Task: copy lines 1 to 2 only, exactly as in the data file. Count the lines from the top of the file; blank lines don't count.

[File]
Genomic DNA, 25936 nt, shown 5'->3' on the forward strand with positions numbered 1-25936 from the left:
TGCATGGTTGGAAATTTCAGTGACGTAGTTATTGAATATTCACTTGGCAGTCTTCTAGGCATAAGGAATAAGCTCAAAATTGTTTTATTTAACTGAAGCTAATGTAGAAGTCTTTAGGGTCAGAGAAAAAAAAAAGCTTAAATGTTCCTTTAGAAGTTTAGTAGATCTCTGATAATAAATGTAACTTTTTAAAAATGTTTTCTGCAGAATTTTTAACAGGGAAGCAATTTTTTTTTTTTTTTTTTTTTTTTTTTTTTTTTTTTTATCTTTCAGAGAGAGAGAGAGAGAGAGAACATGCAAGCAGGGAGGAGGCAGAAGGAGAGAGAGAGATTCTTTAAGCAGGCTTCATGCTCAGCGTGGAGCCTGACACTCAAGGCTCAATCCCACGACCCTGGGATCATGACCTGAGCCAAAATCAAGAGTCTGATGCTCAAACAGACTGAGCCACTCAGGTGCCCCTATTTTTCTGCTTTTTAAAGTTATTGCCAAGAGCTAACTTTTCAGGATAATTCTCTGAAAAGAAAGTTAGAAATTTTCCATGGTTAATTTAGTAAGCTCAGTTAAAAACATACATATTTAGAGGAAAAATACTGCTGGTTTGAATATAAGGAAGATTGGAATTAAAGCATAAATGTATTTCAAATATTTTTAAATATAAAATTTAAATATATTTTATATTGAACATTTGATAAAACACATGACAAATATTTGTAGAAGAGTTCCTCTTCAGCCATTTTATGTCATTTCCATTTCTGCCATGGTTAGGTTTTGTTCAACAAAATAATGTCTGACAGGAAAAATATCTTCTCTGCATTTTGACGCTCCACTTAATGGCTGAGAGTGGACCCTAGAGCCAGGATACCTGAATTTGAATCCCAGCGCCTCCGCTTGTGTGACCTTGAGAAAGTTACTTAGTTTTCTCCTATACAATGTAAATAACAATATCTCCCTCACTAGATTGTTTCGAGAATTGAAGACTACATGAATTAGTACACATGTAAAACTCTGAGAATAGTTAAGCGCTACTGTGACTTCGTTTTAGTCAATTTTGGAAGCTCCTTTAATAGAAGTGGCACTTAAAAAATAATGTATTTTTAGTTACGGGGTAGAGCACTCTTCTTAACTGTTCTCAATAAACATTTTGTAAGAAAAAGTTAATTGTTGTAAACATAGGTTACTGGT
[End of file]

Genomic DNA, 25936 nt, shown 5'->3' on the forward strand with positions numbered 1-25936 from the left:
TGCATGGTTGGAAATTTCAGTGACGTAGTTATTGAATATTCACTTGGCAGTCTTCTAGGCATAAGGAATAAGCTCAAAATTGTTTTATTTAACTGAAGCTAATGTAGAAGTCTTTAGGGTCAGAGAAAAAAAAAAGCTTAAATGTTCCTTTAGAAGTTTAGTAGATCTCTGATAATAAATGTAACTTTTTAAAAATGTTTTCTGCAGAATTTTTAACAGGGAAGCAATTTTTTTTTTTTTTTTTTTTTTTTTTTTTTTTTTTTTATCTTTCAGAGAGAGAGAGAGAGAGAGAACATGCAAGCAGGGAGGAGGCAGAAGGAGAGAGAGAGATTCTTTAAGCAGGCTTCATGCTCAGCGTGGAGCCTGACACTCAAGGCTCAATCCCACGACCCTGGGATCATGACCTGAGCCAAAATCAAGAGTCTGATGCTCAAACAGACTGAGCCACTCAGGTGCCCCTATTTTTCTGCTTTTTAAAGTTATTGCCAAGAGCTAACTTTTCAGGATAATTCTCTGAAAAGAAAGTTAGAAATTTTCCATGGTTAATTTAGTAAGCTCAGTTAAAAACATACATATTTAGAGGAAAAATACTGCTGGTTTGAATATAAGGAAGATTGGAATTAAAGCATAAATGTATTTCAAATATTTTTAAATATAAAATTTAAATATATTTTATATTGAACATTTGATAAAACACATGACAAATATTTGTAGAAGAGTTCCTCTTCAGCCATTTTATGTCATTTCCATTTCTGCCATGGTTAGGTTTTGTTCAACAAAATAATGTCTGACAGGAAAAATATCTTCTCTGCATTTTGACGCTCCACTTAATGGCTGAGAGTGGACCCTAGAGCCAGGATACCTGAATTTGAATCCCAGCGCCTCCGCTTGTGTGACCTTGAGAAAGTTACTTAGTTTTCTCCTATACAATGTAAATAACAATATCTCCCTCACTAGATTGTTTCGAGAATTGAAGACTACATGAATTAGTACACATGTAAAACTCTGAGAATAGTTAAGCGCTACTGTGACTTCGTTTTAGTCAATTTTGGAAGCTCCTTTAATAGAAGTGGCACTTAAAAAATAATGTATTTTTAGTTACGGGGTAGAGCACTCTTCTTAACTGTTCTCAATAAACATTTTGTAAGAAAAAGTTAATTGTTGTAAACATAGGTTACTGGT